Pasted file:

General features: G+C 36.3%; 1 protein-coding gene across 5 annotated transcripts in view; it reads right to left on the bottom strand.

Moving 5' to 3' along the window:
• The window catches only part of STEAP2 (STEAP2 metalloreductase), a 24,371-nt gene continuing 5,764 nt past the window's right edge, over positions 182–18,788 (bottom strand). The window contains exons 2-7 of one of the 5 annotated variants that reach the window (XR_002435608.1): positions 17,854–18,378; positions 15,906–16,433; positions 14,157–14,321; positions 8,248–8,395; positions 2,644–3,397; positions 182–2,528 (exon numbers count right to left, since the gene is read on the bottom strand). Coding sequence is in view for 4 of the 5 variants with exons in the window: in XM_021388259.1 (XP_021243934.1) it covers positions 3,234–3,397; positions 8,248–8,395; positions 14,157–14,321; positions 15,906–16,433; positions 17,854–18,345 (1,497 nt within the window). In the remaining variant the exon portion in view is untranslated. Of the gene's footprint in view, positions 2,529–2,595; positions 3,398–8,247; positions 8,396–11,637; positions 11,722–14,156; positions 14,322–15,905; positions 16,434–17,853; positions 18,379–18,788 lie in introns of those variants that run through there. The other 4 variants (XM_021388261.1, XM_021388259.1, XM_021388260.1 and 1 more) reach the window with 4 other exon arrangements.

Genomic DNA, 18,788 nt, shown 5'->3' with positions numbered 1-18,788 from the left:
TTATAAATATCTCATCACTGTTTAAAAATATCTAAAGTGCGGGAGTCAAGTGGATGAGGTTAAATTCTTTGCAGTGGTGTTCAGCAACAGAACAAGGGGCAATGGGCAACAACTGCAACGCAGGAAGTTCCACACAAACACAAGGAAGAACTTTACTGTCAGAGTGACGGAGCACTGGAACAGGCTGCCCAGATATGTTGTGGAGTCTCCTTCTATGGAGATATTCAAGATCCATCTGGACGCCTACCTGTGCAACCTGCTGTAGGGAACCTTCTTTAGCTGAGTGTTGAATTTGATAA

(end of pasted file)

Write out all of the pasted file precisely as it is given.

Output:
General features: G+C 36.3%; 1 protein-coding gene across 5 annotated transcripts in view; it reads right to left on the bottom strand.

Moving 5' to 3' along the window:
• The window catches only part of STEAP2 (STEAP2 metalloreductase), a 24,371-nt gene continuing 5,764 nt past the window's right edge, over positions 182–18,788 (bottom strand). The window contains exons 2-7 of one of the 5 annotated variants that reach the window (XR_002435608.1): positions 17,854–18,378; positions 15,906–16,433; positions 14,157–14,321; positions 8,248–8,395; positions 2,644–3,397; positions 182–2,528 (exon numbers count right to left, since the gene is read on the bottom strand). Coding sequence is in view for 4 of the 5 variants with exons in the window: in XM_021388259.1 (XP_021243934.1) it covers positions 3,234–3,397; positions 8,248–8,395; positions 14,157–14,321; positions 15,906–16,433; positions 17,854–18,345 (1,497 nt within the window). In the remaining variant the exon portion in view is untranslated. Of the gene's footprint in view, positions 2,529–2,595; positions 3,398–8,247; positions 8,396–11,637; positions 11,722–14,156; positions 14,322–15,905; positions 16,434–17,853; positions 18,379–18,788 lie in introns of those variants that run through there. The other 4 variants (XM_021388261.1, XM_021388259.1, XM_021388260.1 and 1 more) reach the window with 4 other exon arrangements.

Genomic DNA, 18,788 nt, shown 5'->3' with positions numbered 1-18,788 from the left:
TTATAAATATCTCATCACTGTTTAAAAATATCTAAAGTGCGGGAGTCAAGTGGATGAGGTTAAATTCTTTGCAGTGGTGTTCAGCAACAGAACAAGGGGCAATGGGCAACAACTGCAACGCAGGAAGTTCCACACAAACACAAGGAAGAACTTTACTGTCAGAGTGACGGAGCACTGGAACAGGCTGCCCAGATATGTTGTGGAGTCTCCTTCTATGGAGATATTCAAGATCCATCTGGACGCCTACCTGTGCAACCTGCTGTAGGGAACCTTCTTTAGCTGAGTGTTGAATTTGATAA